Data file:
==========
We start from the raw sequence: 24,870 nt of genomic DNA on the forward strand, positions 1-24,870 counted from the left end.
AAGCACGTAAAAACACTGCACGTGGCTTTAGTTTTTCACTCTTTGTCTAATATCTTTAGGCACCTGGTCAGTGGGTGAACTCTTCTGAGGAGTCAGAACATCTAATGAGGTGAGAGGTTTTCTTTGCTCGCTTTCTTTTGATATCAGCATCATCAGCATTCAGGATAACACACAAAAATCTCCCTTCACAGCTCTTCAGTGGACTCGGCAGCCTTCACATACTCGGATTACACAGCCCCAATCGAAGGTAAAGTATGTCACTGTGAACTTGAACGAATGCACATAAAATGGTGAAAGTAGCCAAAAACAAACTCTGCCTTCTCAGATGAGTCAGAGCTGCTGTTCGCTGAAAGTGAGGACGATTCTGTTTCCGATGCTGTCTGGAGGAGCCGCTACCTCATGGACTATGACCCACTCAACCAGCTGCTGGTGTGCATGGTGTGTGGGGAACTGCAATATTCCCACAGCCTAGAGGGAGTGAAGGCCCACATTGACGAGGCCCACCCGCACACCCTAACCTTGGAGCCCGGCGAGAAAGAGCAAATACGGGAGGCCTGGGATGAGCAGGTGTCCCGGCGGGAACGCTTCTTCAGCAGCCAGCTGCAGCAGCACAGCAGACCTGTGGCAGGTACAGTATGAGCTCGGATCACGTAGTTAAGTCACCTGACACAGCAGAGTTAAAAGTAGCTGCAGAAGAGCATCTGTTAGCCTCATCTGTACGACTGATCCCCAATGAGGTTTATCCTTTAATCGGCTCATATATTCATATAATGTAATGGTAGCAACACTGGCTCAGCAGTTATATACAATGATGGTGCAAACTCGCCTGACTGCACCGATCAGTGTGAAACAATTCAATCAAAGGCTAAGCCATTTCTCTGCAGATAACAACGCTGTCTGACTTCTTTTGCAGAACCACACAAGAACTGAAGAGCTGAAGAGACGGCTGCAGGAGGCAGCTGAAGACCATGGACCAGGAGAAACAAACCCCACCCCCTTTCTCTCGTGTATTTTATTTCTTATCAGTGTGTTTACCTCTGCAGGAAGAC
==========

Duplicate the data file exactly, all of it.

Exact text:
We start from the raw sequence: 24,870 nt of genomic DNA on the forward strand, positions 1-24,870 counted from the left end.
AAGCACGTAAAAACACTGCACGTGGCTTTAGTTTTTCACTCTTTGTCTAATATCTTTAGGCACCTGGTCAGTGGGTGAACTCTTCTGAGGAGTCAGAACATCTAATGAGGTGAGAGGTTTTCTTTGCTCGCTTTCTTTTGATATCAGCATCATCAGCATTCAGGATAACACACAAAAATCTCCCTTCACAGCTCTTCAGTGGACTCGGCAGCCTTCACATACTCGGATTACACAGCCCCAATCGAAGGTAAAGTATGTCACTGTGAACTTGAACGAATGCACATAAAATGGTGAAAGTAGCCAAAAACAAACTCTGCCTTCTCAGATGAGTCAGAGCTGCTGTTCGCTGAAAGTGAGGACGATTCTGTTTCCGATGCTGTCTGGAGGAGCCGCTACCTCATGGACTATGACCCACTCAACCAGCTGCTGGTGTGCATGGTGTGTGGGGAACTGCAATATTCCCACAGCCTAGAGGGAGTGAAGGCCCACATTGACGAGGCCCACCCGCACACCCTAACCTTGGAGCCCGGCGAGAAAGAGCAAATACGGGAGGCCTGGGATGAGCAGGTGTCCCGGCGGGAACGCTTCTTCAGCAGCCAGCTGCAGCAGCACAGCAGACCTGTGGCAGGTACAGTATGAGCTCGGATCACGTAGTTAAGTCACCTGACACAGCAGAGTTAAAAGTAGCTGCAGAAGAGCATCTGTTAGCCTCATCTGTACGACTGATCCCCAATGAGGTTTATCCTTTAATCGGCTCATATATTCATATAATGTAATGGTAGCAACACTGGCTCAGCAGTTATATACAATGATGGTGCAAACTCGCCTGACTGCACCGATCAGTGTGAAACAATTCAATCAAAGGCTAAGCCATTTCTCTGCAGATAACAACGCTGTCTGACTTCTTTTGCAGAACCACACAAGAACTGAAGAGCTGAAGAGACGGCTGCAGGAGGCAGCTGAAGACCATGGACCAGGAGAAACAAACCCCACCCCCTTTCTCTCGTGTATTTTATTTCTTATCAGTGTGTTTACCTCTGCAGGAAGAC